The former Environment Minister Noel Dempsey once related a story to me about how politicians respond to climate change - and it's instructive.

Dempsey had been in Japan in 1997 as part of an EU delegation negotiating the Kyoto Protocol.

This was the first inter-governmental treaty aiming to reduce greenhouse gas emissions.

At the time I was RTÉ's Environment Correspondent and I was writing a book, 'Ireland’s Burning’ on the challenges posed by climate change.

The Minister told me he brought the proposal to Cabinet that Ireland would keep emissions within 13% above 1990 levels - and secured resounding support for the plan.

However, when he later returned to Cabinet with a breakdown of what each department had to do to achieve the goal, Minister after Minister found reasons to push-back on the plan.

The Kyoto Protocol was succeeded by the Paris Agreement in 2015 - and there remains a gap between what climate science is demanding and the political response.

In many ways, climate campaigner Greta Thunberg was right when she tweeted today that the latest IPCC report "contains no surprises" but only "confirms what we already know."

In essence, the IPCC's latest report concludes that climate change is happening more quickly than predicted, and with a greater intensity than expected.

But that's not to say the report is any less stark and worrying.

That concern is best illustrated by the language used by the UN Secretary General, Antonio Guterres, today when he warned: "the alarm bells are deafening."

He added: "The evidence is irrefutable: greenhouse gas emissions from fossil fuel burning and deforestation are choking our planet and putting billions of people at immediate risk."

In the 41-page summary for policymakers, released today, one statistic looms large - the 1.5 degree Celsius threshold.

The UN says that limiting temperature rises to 1.5 degrees above pre-industrial levels is vital, as otherwise it could have catastrophic consequences for the planet.

To date, the temperature has already increased by 1.2 degrees Celsius, and the trajectory is going upwards.

Today's IPCC report warned that global temperatures could surpass 1.5 degrees by 2040 even if significant emissions reductions took place.

That's less than 20 years from now - and a decade earlier than had previously been projected.

To me, this report has one killer line: "Unless there are immediate, rapid and large-scale reductions in greenhouse gas emissions - limiting warming to close to 1.5 degrees Celsius, or even 2 degrees Celsius, will be beyond reach."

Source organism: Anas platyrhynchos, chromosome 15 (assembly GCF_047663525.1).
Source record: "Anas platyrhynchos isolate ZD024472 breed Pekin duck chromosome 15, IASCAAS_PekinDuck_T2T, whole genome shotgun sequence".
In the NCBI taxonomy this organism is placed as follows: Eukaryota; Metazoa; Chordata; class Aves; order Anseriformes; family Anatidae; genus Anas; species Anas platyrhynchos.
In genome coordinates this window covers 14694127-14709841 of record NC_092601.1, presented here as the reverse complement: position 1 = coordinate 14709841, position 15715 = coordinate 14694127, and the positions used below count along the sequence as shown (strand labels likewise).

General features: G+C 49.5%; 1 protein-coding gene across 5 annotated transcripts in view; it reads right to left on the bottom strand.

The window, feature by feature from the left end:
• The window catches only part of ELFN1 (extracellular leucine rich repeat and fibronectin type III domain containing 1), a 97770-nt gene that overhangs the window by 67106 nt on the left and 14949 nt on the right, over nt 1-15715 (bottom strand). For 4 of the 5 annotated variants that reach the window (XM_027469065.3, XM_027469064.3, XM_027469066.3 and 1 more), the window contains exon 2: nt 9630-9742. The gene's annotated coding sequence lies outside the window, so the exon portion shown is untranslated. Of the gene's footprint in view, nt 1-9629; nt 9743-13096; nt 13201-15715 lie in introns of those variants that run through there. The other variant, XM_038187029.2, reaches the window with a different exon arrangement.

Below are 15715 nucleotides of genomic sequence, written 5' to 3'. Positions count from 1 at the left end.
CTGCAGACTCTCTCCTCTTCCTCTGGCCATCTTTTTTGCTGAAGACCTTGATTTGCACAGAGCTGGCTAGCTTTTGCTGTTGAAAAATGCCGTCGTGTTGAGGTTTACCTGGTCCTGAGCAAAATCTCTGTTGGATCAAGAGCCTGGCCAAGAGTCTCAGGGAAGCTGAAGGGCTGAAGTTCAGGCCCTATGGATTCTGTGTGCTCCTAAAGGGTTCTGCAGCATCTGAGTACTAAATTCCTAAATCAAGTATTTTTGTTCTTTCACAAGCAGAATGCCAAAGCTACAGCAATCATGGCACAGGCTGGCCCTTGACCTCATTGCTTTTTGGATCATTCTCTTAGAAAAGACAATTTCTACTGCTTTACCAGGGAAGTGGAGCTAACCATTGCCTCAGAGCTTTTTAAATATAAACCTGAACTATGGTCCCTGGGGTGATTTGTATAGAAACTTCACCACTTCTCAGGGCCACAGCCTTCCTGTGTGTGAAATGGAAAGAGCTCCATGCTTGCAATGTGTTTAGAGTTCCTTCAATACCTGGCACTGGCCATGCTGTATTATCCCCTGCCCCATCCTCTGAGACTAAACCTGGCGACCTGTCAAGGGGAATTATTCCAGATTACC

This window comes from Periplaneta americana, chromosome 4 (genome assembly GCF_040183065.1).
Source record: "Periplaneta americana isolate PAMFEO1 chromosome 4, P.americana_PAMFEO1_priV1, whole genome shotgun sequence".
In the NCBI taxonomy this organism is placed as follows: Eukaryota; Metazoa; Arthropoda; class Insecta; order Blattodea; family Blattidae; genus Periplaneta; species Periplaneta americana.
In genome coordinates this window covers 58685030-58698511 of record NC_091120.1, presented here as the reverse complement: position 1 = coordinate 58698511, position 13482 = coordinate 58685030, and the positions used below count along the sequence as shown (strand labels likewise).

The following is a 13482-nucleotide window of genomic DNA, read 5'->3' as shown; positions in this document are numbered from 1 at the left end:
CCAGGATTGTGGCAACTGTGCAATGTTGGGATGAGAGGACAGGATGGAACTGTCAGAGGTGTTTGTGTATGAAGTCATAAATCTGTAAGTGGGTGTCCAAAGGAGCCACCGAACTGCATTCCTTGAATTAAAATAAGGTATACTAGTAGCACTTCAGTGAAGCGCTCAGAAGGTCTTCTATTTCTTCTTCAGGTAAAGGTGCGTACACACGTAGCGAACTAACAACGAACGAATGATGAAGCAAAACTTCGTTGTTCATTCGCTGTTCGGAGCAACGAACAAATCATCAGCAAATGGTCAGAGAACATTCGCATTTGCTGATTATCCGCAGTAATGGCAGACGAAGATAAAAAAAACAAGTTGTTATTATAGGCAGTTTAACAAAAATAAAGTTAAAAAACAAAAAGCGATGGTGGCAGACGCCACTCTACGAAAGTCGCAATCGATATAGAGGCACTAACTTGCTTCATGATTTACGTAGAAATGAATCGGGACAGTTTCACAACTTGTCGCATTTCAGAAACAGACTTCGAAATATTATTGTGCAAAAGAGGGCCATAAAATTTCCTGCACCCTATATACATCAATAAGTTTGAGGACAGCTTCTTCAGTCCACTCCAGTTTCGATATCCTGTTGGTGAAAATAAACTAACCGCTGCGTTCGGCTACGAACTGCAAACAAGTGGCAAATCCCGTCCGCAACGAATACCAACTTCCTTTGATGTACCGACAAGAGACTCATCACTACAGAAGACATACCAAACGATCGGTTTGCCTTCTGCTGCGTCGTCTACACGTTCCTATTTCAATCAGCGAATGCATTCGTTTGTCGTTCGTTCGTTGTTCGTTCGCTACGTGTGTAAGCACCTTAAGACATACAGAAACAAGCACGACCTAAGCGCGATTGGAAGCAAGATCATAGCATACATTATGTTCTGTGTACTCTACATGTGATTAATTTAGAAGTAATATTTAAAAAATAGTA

Basically, the IPCC is issuing a dire warning that we are on the cusp of widespread, destructive, and irretrievable climate change.

How will politicians respond?

Well, we will get some indication of that in November when the annual UN Climate Change conference takes place in Glasgow.

In advance of these critical discussions, the UN Secretary General tried to put some heat under governments today.

Mr Guterres said: "Extreme weather and climate disasters are increasing in frequency and intensity. That's why this year's UN climate conference in Glasgow is so important."

Ireland's current Climate Action Minister, Eamon Ryan, says that Ireland will be able to "hold its head high" in Glasgow because the government passed its Climate Action Bill.

The legislation compels the country to cut emissions by 51% by the year 2030, and to be carbon neutral by the year 2050.

But Ireland's promises on reducing emissions don't cut too much ice, given our consistent failure to meet targets in the past.

And the Tánaiste, Leo Varadkar, told the European Parliament as much in 2019, when he accepted that Ireland was a "laggard" when it came to emissions reductions.

Emeritus Professor at Maynooth University, John Sweeney, put it more harshly a few years previously when he described Ireland as "delinquent" when it comes to meeting our targets.

Could it be that this time there will be significant and coordinated political action leading to substantial emissions reductions?

After all, as the IPCC put it: "Strong and sustained reductions in emissions of carbon dioxide and other greenhouse gases would limit climate change."

Maybe, just maybe, things will change after six comprehensive IPCC reports and nearly a quarter of a century of data since the drafting of the Kyoto Protocol.

If not - we do know what's going to happen.

In 2007, I reported from Paris on the IPCC's 4th Assessment Report.

One of its predictions went as follows: "In some projections, arctic late-summer sea ice disappears almost entirely by the latter part of the 21st century."

In today's 6th Assessment Report, the prediction goes as follows: "The Arctic is likely to be practically sea ice free in September at least once before 2050 - under the five illustrative scenarios considered in this report."

A couple of years ago, when reporting for RTÉ's Climate Week, I returned after more than a decade to western Greenland, where Arctic sea-ice had all but disappeared between October and March that year.

The rate of climate change is speeding-up, which means less time for our politicians to respond adequately - something they've found particularly difficult to do up to now.